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Governor and Commander in Chief
in and over the island of Newfoundland

To His Excellency John Campbell Esq.




The humble activities of the Principal inhabitants, Planters, and Boatkeepers residing in Conception Bay, Newfoundland.

That being informed by his majesty's Justice of the Peace for this District, that your Excellency would wish to know our sentiments relative to an intercourse with America in order that the same may be laid before the Secretary of State. We shall therefore in the most concise and best manner our abilities will admit of, set forth the reasons why in our opinions the trade with America in British Ships should be permitted.

The Continent being so near this Island, when bread, flour, cattle, lumber, naval stores wanted. Vessels might be sent there for those articles, and return again in a month or five weeks, when vessels to Great Britain or Ireland would do well to go and return in ten weeks and consequently during that period, bread and flour would rise to an exorbitant price, and the poor inhabitants of this country, of which this Bay is one fourth, unable to purchase at such price, must undergo the severest hardships, which always has and ever will be the case, while the merchants settled in the Trade are the sole importers, from Great Britain.

We would particularly remark to your Excellency, that numbers of ships which carry European goods to America, when they are permitted to load something to pay a freight would be encouraged to proceed to Newfoundland to buy fish, but being obliged to come down in ballast prevents them, which must in a few years prove fatal to this country; for these strange ships called Sack-Ships are the vitals and linews of this trade, the settled merchants (some few excepted) selling their fish to them for Bills of Exchange, which they gather from the Planters for goods, this induces the merchants to give the Boatkeepers a good price for their fish, and encourages many adventurers to embark in this trade; for being many of them of small capital, are obliged to sell the fish they receive from the Planters to these Sack-Ships; or to the merchants who contract to load them, for Bills to remit to Great Britain in the fall, for the goods they brought out in the spring on credit; therefore every encouragement ought to be given to these Sack-Ships; otherwise the fishery and trade must decrease, these merchants not being able to send fish abroad on their own accounts as they must wait perhaps six months for remittances.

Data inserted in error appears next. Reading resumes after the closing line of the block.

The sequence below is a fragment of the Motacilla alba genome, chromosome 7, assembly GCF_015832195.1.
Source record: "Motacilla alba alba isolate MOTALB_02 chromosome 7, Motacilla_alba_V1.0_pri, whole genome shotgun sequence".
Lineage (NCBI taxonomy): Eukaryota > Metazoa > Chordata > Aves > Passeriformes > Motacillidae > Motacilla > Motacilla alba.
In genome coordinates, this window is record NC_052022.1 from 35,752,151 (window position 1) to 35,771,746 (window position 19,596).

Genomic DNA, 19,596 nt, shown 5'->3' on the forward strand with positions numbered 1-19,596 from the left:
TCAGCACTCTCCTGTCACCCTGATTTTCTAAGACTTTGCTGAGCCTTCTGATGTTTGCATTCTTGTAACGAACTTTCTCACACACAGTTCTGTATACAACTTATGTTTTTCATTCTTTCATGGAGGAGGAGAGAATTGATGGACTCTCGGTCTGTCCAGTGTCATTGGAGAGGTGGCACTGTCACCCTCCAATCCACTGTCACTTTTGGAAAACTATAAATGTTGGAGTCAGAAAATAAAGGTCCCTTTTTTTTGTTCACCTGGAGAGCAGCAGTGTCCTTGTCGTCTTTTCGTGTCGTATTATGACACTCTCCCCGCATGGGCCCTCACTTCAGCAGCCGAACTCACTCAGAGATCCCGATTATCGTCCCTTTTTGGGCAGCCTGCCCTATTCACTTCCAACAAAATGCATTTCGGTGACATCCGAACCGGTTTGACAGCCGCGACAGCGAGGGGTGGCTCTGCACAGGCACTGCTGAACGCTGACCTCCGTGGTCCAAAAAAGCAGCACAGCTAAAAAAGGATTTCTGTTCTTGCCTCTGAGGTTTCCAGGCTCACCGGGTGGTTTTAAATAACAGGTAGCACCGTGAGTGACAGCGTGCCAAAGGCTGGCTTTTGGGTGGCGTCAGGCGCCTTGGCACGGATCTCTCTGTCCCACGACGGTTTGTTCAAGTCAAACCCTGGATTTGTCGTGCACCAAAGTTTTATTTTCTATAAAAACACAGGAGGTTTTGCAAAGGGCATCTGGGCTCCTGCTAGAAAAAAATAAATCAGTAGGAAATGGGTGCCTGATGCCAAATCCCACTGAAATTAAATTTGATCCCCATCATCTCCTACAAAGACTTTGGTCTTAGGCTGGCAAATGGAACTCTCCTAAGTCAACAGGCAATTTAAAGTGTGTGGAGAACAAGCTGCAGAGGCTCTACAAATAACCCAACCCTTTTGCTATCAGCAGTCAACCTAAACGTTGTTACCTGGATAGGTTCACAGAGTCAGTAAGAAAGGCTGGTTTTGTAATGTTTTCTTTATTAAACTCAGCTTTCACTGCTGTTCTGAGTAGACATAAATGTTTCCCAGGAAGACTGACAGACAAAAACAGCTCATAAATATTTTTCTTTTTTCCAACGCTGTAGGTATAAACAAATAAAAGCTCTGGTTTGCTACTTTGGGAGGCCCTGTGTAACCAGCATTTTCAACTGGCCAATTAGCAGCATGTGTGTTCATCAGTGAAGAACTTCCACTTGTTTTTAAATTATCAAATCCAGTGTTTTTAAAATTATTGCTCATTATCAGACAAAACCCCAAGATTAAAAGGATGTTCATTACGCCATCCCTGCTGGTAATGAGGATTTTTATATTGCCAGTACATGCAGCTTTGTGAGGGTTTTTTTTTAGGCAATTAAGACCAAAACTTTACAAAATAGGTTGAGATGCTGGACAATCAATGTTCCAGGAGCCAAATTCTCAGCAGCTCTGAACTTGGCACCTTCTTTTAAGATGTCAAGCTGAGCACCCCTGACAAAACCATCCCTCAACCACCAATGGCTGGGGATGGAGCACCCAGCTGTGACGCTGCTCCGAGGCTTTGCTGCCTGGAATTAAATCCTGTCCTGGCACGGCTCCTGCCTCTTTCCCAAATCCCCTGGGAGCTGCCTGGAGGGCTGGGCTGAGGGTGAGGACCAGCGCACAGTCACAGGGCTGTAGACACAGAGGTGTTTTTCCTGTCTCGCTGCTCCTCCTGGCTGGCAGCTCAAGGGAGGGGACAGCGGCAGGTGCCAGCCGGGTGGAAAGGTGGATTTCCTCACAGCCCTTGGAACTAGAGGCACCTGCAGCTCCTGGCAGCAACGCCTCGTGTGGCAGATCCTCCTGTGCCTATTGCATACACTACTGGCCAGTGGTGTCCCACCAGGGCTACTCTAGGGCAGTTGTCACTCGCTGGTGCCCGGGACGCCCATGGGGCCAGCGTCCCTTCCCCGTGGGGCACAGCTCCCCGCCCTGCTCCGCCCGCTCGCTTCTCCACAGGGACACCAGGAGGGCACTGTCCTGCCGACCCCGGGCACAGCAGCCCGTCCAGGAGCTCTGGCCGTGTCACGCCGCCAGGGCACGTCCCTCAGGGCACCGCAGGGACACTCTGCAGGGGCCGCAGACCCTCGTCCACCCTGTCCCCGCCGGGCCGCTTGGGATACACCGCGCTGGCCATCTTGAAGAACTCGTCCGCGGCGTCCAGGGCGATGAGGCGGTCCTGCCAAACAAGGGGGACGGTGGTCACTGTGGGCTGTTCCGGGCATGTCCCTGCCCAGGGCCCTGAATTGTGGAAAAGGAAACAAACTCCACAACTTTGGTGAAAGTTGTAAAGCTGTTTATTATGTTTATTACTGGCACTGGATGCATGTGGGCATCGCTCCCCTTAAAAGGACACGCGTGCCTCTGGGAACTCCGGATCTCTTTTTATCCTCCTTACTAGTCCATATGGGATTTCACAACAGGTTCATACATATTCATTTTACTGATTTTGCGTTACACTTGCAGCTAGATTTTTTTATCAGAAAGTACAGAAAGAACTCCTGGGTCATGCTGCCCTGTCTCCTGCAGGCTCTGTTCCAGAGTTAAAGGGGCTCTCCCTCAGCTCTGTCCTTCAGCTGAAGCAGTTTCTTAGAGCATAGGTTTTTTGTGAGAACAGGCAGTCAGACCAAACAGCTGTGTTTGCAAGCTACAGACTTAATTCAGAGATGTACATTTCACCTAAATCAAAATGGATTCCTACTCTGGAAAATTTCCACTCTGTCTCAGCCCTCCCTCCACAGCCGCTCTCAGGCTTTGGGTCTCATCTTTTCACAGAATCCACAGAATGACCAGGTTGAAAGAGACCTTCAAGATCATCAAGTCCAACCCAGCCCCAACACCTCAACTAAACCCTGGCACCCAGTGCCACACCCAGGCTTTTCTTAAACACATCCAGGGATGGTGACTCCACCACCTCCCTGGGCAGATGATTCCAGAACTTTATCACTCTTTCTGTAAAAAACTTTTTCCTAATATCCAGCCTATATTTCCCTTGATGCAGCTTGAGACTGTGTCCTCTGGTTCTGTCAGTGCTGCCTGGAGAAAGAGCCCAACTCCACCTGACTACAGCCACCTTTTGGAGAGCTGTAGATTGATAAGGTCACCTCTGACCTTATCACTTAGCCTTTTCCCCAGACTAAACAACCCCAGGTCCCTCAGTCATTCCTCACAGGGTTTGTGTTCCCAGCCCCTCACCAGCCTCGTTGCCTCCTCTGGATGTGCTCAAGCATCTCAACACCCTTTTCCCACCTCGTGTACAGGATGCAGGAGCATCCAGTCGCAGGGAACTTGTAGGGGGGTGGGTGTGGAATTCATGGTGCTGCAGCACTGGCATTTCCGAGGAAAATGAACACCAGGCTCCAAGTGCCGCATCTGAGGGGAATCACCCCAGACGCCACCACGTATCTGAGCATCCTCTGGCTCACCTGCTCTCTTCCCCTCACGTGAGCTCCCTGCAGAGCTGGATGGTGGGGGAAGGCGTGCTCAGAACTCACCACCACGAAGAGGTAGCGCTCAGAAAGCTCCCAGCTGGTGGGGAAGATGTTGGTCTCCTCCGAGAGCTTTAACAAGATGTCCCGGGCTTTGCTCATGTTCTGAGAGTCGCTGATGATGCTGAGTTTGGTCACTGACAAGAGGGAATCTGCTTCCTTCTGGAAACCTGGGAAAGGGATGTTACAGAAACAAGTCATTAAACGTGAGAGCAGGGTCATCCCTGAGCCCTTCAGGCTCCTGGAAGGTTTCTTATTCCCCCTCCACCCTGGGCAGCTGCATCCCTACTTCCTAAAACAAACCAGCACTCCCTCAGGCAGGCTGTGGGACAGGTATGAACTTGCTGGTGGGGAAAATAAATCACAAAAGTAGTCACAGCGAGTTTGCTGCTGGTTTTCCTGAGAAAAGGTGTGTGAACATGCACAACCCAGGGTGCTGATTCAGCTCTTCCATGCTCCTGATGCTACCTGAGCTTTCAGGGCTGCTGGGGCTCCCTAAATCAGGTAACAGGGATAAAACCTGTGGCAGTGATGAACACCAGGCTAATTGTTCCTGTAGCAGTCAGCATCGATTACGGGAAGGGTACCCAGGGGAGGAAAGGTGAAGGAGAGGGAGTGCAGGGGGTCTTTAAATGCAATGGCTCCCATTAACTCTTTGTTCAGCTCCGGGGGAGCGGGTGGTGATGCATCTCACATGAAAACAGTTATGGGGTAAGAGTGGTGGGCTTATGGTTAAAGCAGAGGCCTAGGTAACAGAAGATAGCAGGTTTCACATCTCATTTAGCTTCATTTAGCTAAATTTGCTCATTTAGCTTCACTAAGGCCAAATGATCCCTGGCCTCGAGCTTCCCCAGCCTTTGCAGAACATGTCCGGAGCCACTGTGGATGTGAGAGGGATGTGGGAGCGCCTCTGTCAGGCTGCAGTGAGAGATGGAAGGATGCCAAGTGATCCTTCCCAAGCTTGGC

It is very observable that when there are no ships sent out to purchase fish, the price is low and satt ? which they bring from Portugal and Spain very scarce, by which many Boatkeepers have suffered greatly and some totally ruined, their whole voyage not being sufficient to pay the merchants and the servants wages.

There are some very capital settled merchants trading to the land, who would (in case there was a total prohibition of American produce) import quantities sufficient to supply their dealers in the different bays and harbours; but should any unforeseen accident happen, by which the merchants in one port of the land should not be supplied with their articles, (which has been the case often) the Boatkeepers in that port must wait till the ships can go and return from Great Britain or Ireland, or be obliged to cruise in open boats for salt provisions and losing their fishing season and paying dear if they procure it at any prices.

We would not wish to detain your Excellency too long and have only to add that we pray a free importation of the produce of America may be granted in British ships, for the reasons assigned and that the Governor for the time being, may have it in his power to give license to any such ships or vessel on it being made appear to him that such importation will tend to the good of this country, the fishery and trade thereof in general.

We are with profound respect
Your Excellencies most obedient and
most devoted humble servants



Contributed by: Barbara McGrath
Transcribed by: Ivy F. Benoit (April 2001)
Page Revised: August 2002 (Terry Piercey)
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